From what we’ve heard, some tire retailers will be actively promoting for people to come in early, to avoid issues when getting their tires changed over for the winter season.”
Value is worth more than the price
The general consensus is that while the price is important, customers are putting more emphasis on value. “On one side, you have customers saying, ‘I need a tire to go from Point A to Point B and I’m going to go to price,’” Crivoi said. “For all-season, it’s more about the price.
But (other) customers will think about performance and safety, especially for winter. They will analyze it – if it’s more, but it got good customer reviews. You will see people who will buy in terms of performance, not just price.”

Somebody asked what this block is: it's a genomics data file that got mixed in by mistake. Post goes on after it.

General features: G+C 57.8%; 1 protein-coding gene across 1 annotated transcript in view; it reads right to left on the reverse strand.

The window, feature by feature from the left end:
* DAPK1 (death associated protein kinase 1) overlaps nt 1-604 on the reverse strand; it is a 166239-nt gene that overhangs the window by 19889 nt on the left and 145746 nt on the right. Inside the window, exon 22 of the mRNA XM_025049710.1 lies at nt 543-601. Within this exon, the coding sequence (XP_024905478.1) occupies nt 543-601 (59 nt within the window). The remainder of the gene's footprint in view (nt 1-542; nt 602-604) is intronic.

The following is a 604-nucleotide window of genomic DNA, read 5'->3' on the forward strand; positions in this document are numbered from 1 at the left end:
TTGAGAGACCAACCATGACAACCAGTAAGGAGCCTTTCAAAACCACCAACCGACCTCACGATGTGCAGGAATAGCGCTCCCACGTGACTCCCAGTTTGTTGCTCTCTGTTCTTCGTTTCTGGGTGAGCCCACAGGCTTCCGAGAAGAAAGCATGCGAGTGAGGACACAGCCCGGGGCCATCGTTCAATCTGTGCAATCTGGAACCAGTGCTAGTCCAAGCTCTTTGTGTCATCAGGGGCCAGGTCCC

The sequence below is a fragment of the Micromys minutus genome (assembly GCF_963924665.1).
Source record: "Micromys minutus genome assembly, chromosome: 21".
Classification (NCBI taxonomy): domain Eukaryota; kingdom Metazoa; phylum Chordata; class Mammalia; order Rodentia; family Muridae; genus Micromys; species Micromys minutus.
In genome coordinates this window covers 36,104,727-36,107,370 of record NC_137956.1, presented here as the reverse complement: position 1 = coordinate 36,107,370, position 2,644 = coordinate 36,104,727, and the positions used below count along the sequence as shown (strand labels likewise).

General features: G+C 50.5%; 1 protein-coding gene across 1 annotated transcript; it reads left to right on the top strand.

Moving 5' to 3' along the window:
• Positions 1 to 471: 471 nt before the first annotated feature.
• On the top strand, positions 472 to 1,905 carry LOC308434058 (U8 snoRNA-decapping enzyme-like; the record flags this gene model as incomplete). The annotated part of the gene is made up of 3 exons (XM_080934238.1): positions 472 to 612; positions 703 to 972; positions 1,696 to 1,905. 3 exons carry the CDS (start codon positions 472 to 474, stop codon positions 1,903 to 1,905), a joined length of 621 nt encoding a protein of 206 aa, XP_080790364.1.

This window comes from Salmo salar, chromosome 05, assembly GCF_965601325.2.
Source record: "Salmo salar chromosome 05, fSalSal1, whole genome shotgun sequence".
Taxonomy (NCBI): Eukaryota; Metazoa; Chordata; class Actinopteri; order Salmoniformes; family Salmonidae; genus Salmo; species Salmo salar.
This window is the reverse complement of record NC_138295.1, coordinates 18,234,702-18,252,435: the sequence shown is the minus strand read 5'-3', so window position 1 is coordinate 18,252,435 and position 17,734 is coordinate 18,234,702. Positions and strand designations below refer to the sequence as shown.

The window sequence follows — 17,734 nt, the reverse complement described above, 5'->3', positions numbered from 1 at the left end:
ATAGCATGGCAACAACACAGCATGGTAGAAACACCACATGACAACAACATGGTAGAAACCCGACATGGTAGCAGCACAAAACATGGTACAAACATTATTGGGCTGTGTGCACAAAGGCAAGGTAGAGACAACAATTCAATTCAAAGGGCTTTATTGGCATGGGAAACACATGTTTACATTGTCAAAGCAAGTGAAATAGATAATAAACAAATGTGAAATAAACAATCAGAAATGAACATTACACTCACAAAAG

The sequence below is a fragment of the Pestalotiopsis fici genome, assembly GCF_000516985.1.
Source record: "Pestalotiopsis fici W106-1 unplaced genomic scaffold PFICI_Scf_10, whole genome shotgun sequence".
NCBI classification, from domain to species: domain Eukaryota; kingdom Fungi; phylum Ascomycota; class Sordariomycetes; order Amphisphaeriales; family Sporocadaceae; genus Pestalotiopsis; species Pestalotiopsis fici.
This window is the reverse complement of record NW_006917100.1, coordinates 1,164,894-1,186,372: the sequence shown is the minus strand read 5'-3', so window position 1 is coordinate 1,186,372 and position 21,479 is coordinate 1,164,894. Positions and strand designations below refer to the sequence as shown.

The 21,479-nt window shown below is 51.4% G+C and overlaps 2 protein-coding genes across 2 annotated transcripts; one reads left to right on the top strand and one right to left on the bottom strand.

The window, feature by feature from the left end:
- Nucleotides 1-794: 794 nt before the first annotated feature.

McIntyre also believes that value is the largest trend he has seen emerging so far this year. “Drivers are much more focused than ever before on finding the best value. Not necessarily the cheapest products, but overall value and performance at an affordable price, since every dollar is important right now.
While consumer confidence slowly continues to improve, key indications show that drivers are being smarter and more cost-conscious with their hard-earned dollars on purchases that include tires.”
All of that ultimately funnels into the news that Walmart Canada closed all of its 106 Tire & Lube Express service centres. The retailer will continue to sell automotive products and will retain its partnership with Mr. Lube centres that are in fifty of its stores.
Crivoi believes that because Walmart sold primarily on price, a large number of its clients will simply go to other large discount centres, such as Canadian Tire, which stands to gain a portion of that market share. “Dealers will have to give more service,” she said.
“They need to advertise it because especially in winter, people want the tires in stock, and they want to get in and out. You want to talk about safety and the performance, and the service.”